Was the British press too wild about Harry to do its job instead of keeping mum? Let the debate begin. Good leap day to you.
The History Channel signed a $1 million deal with Enterprise Rent-a-Car to sponsor the 10-week mini Battle 360, about the aircraft carrier U.S.S. Enterprise. While The NY Times’ advertising columnist Stuart Elliott rhapsodizes about the deal’s sweet-sounding intro: “brought to you with limited commercial interruption by… ”, he points out the move is designed to be a counterattack “against viewers who are increasingly willing to use digital video recorders and other technologies to avoid and ignore commercials.” The limited commercial time also allows History to give viewers more of the show. Oh, and it turns out that Enterprise Rent-a-Car was named for the aircraft carrier by its founder Jack Taylor, a WWII vet. [NYT]
Gosh, Comcast has been taking it on the chin lately, perhaps deservedly. Now Massachusetts Democrat Sen John Kerry has joined the chorus of those ticked that Comcast brought in seat warmers to pack Monday’s FCC hearing on net neutrality at Harvard Law School. Comcast blocks the public from attending the hearing, so it’s not a leap to believe it blocks Internet traffic, Kerry argues at the Huffington blog site. [HP]
Yes, everything still seems to be local. Hearst-Argyle chief David Barrett told the Association of National Advertisers that local TV news outlets continue to thrive, despite the Internet’s popularity, MediaDailyNews reports. Local news is the most engaging platform of all, Barrett added. And local news Web sites trump sites of the cable news networks. Barrett noted a recent survey showing that 55% of viewers say local TV is their main news source, with the Internet at 26%. Viewers go to local new Web sites 37% of the time, and cable news network sites 31%. [MDN]
The news from ANA wasn’t all bad for cable, as Anheuser-Busch heavy Tony Ponturo emphasized that the brewer continues to move dollars from broadcast toward cable, and not just cable sports nets, MediaDailyNews reports. It advertises on 35 cable networks and Ponturo said yesterday “we need to shift some of that money to the cable entertainment side." [MDN]
NBC cancelled Internet-import series quarterlife after its disappointing debut Tues, but it will live on at NBC-U’s Bravo network, The NY Times and The Hollywood Reporter say, citing unnamed sources. Interestingly, as we noted yesterday, creator Marshall Herskovitz, prior to the cancellation announcement, said the show would likely end up on cable. With 20-20 hindsight, Herskovitz says for quite some time he dreaded the series moving to network television ,The Boston Globe reports. [NYT] [HR] [BG]
The Wall Street Journal explores how HBO was able to insert the proper amount of grit and grime into miniseries John Adams, which premieres March 16. Actors wore little makeup and their hair and costumes weren’t cleaned much. The Journal also has an online interview with producer Tom Hanks, where he says John Adams appealed to him because he was so well connected with everything and everyone during the Revolution. [WSJ] [Hanks Interview]
UFC can celebrate inking a major sponsor, and Anheuser-Busch is as big as they come. Now, can Spike keep UFC at the network? [MDN]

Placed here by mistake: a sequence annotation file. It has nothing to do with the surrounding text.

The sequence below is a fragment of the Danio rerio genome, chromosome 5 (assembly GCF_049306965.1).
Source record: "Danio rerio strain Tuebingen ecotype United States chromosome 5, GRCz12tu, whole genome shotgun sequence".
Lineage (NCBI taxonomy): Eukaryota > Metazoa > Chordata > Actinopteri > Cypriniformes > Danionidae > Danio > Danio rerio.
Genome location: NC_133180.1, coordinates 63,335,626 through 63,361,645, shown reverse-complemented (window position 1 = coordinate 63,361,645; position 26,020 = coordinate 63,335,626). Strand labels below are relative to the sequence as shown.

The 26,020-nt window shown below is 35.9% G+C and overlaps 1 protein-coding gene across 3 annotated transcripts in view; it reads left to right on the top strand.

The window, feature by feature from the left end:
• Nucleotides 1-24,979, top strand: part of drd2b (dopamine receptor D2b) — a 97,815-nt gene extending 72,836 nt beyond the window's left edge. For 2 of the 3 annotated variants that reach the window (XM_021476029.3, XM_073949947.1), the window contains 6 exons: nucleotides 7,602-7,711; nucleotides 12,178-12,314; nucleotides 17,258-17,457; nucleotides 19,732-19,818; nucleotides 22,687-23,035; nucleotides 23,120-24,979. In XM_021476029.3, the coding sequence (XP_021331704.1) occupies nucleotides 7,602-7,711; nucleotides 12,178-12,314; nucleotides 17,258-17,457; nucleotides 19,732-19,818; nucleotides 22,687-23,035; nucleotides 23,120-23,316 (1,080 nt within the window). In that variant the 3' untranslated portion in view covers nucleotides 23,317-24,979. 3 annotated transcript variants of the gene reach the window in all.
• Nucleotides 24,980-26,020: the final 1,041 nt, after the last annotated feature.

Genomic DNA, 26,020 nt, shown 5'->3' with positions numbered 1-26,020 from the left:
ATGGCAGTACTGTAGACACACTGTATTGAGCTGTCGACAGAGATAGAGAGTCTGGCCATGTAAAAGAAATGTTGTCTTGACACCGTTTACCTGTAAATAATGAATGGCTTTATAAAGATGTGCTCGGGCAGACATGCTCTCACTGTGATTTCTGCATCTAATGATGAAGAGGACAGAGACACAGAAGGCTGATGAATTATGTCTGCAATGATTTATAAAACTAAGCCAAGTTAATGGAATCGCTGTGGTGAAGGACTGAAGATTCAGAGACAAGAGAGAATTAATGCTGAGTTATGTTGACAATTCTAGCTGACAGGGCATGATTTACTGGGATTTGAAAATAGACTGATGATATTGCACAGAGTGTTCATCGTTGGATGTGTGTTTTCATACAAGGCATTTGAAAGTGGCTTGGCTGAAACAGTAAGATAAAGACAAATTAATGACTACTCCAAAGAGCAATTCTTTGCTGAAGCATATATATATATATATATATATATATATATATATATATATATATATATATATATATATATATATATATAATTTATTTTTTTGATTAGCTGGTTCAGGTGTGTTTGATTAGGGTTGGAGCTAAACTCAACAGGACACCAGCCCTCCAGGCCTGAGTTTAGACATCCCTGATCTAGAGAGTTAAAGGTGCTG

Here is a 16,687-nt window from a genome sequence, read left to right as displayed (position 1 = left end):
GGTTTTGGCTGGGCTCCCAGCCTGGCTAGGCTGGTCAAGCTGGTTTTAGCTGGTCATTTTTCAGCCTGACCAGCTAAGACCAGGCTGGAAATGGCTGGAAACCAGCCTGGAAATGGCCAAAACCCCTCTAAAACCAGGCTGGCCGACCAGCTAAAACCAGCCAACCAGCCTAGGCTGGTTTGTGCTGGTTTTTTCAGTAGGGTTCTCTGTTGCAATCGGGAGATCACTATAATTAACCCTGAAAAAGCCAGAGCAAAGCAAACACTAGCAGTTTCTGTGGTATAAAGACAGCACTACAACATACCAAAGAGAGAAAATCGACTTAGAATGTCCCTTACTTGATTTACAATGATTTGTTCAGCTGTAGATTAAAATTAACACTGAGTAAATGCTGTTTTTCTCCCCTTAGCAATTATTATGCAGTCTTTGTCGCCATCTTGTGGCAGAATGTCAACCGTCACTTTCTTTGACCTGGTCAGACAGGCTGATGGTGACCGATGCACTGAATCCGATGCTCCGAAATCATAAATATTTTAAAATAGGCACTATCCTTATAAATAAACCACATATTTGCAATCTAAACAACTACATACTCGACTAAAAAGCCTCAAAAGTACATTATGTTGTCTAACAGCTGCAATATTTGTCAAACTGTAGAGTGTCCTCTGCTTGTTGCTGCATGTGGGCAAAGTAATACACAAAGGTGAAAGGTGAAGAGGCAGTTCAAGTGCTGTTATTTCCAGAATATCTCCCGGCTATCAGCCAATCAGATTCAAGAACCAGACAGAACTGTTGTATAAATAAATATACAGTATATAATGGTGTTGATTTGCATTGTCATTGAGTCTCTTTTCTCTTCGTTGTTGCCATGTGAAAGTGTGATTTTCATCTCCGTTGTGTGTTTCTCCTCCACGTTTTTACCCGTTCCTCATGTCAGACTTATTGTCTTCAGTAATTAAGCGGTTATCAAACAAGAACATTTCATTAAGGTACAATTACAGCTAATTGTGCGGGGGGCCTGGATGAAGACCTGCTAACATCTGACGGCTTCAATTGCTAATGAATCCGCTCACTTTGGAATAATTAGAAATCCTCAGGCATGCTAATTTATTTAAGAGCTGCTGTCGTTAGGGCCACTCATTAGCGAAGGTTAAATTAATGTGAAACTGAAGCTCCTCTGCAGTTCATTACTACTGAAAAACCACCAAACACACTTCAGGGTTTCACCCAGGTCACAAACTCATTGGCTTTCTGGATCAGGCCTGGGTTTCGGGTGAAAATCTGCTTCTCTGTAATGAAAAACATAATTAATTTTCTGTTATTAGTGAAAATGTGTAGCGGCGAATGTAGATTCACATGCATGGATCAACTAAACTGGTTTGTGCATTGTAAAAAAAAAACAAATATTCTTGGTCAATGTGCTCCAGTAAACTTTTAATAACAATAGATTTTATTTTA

More good news for Versus and the NHL, not. Russia’s pro hockey league, Superliga, wants to make a resurgence, The NY Times reports. [NYT]
Univision sold its music unit to Universal Music Group, the world’s largest music company, cementing its reach into Latino music in the US. [NYT]
Viacom’s financials benefited from the writers strike as its MTV, VH1, Nickelodeon and BET cable networks attracted more advertising dollars at the expense of the broadcasters, the AP reported. [AP]
Disney-ABC unveiled its Stage9 digital studio, saying its content of some 20 original short-form programs will be distributed by YouTube and abc.com, The Hollywood Reporter says. [THR]
The Wall Street Journal sees good and bad in Sundance Channel’s Terminal City, a series about a woman with breast cancer. [WSJ]
You can’t say Starz Inside movie-based doc series is predictable. The new slate includes one called Ladies and Gentlemen (Nov 25), about cross-sexual movies like Mrs Doubtfire, another takes on the use of makeup in Fantastic Flesh (Oct 28) and then there’s In The Gutter (July 29) about the best gross-out comedy films, including American Pie and Jackass.
It’s old home week of sorts for AmericanLife’s Carla Lewis-Long, who’s been signed as SVP, Affiliate Sales. One of cable’s nicest, Carla had been at AmericanLife, but left a few years ago to join Oxygen. Now she’s returned to a company in her former home base of D.C. And she’ll be able to forego the D.C.-N.Y. commute she made weekly for a time during her Oxygen gig. She’s now N.Y. based for AmericanLife.
Excellent piece by si.com’s Richard Deitsch discussing ESPN’s newest analyst Bob Knight, and loaded with zingers. A notorious media hater, Knight is joining the ranks of people he once called "one or two steps above prostitution." [sic.com]
Influenced by Hannah Montana, Tennessee is considering a law prohibiting mass buys of tickets online by businesses that then re-sell them for profit, reporter Eriq Gardner blogs at thresq. He suggests offenders should be forced to listen to a Hannah Montana album. [TE] Today in CableFAX Daily: DirecTV stayed quiet about the opportunities for synergy with its Liberty compatriots.
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